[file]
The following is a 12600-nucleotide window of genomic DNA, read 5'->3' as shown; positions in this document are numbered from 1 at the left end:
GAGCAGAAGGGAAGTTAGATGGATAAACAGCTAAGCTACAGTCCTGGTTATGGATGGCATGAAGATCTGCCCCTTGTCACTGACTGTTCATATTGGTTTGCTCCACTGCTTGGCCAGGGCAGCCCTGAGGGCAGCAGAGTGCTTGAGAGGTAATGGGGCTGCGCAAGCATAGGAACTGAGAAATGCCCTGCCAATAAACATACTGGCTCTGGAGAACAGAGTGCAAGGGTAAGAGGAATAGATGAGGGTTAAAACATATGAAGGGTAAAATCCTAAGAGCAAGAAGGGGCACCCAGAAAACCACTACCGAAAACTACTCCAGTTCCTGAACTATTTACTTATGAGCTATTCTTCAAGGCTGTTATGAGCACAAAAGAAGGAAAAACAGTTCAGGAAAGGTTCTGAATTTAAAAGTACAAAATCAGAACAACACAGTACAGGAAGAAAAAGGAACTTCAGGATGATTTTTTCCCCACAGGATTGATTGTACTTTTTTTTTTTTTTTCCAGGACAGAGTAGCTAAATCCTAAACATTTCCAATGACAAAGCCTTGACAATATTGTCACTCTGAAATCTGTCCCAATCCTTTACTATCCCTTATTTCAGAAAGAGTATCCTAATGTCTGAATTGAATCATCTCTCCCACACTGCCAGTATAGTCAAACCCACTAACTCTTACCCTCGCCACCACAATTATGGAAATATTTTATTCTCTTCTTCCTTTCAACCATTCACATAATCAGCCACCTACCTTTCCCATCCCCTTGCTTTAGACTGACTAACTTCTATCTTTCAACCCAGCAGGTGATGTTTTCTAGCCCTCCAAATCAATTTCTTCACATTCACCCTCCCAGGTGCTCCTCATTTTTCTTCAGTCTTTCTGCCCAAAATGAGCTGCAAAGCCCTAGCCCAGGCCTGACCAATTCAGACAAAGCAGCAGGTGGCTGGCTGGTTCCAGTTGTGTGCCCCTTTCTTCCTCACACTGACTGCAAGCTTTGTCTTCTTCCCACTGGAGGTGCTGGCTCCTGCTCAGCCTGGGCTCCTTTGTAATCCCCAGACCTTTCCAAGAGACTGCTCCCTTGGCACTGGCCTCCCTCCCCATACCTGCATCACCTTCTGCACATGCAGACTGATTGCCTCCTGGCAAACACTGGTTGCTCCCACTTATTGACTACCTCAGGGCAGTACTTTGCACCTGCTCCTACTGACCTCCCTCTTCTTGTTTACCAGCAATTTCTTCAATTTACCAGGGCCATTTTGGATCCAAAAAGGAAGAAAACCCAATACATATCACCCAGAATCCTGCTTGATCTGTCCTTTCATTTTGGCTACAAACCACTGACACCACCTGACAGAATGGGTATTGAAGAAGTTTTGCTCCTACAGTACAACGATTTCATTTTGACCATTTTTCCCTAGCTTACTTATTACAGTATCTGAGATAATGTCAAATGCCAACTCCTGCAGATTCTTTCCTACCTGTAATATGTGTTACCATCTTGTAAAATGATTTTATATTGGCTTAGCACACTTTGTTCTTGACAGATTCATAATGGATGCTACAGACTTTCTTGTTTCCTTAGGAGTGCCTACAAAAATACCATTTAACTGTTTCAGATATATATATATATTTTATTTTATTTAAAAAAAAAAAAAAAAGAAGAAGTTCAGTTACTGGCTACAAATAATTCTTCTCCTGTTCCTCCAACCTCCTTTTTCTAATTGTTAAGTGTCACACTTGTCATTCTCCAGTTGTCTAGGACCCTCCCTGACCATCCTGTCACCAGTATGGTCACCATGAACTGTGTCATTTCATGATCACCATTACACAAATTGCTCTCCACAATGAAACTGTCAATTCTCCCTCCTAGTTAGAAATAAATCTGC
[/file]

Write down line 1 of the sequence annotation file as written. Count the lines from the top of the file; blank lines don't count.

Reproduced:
The following is a 12600-nucleotide window of genomic DNA, read 5'->3' as shown; positions in this document are numbered from 1 at the left end: